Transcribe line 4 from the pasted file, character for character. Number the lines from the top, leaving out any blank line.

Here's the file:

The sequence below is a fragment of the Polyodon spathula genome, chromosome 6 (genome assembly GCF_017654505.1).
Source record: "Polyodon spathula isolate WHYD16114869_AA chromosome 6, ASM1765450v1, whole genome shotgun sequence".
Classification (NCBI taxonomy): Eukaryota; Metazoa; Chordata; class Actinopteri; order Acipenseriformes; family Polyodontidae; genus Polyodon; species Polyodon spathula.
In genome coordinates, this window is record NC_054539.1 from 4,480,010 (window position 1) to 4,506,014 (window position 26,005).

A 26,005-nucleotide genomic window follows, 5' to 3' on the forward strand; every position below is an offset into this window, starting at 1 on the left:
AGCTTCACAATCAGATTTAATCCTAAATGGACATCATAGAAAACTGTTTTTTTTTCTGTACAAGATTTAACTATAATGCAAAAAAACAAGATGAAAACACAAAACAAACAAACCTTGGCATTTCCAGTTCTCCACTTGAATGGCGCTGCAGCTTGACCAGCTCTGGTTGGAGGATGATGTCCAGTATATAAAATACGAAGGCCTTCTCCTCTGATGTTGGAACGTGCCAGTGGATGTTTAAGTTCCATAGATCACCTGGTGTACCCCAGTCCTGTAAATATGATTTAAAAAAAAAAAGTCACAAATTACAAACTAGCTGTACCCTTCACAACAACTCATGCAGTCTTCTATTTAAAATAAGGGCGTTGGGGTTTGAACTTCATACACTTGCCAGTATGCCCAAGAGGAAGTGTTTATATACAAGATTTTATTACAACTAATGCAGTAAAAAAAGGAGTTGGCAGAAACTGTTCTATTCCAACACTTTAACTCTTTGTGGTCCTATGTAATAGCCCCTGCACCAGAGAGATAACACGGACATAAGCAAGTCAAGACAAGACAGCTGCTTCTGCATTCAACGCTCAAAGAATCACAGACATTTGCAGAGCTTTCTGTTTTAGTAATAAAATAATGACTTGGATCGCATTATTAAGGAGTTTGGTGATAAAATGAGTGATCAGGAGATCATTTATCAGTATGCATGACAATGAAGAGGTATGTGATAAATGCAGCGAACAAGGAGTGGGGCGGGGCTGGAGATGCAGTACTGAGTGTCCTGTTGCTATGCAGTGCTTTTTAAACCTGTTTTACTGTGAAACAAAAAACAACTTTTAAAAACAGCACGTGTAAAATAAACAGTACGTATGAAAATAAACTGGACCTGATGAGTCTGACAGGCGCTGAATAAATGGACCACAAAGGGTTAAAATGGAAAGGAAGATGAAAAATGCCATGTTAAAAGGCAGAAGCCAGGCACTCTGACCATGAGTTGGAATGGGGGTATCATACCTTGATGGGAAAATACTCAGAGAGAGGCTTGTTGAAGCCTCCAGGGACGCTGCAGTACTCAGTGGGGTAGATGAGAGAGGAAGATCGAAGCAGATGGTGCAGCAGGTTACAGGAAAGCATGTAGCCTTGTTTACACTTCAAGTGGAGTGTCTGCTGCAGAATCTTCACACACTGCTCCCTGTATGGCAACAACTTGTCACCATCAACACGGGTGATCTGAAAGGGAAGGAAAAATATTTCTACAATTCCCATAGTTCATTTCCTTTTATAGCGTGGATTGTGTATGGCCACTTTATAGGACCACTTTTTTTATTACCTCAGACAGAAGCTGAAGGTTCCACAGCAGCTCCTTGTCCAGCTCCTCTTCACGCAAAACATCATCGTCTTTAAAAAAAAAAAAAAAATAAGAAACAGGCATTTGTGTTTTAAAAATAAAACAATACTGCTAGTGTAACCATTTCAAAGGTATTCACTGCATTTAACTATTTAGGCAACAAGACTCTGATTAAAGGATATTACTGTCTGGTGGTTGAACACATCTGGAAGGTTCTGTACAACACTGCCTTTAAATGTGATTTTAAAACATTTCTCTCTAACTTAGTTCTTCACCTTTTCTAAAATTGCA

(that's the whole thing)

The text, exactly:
In genome coordinates, this window is record NC_054539.1 from 4,480,010 (window position 1) to 4,506,014 (window position 26,005).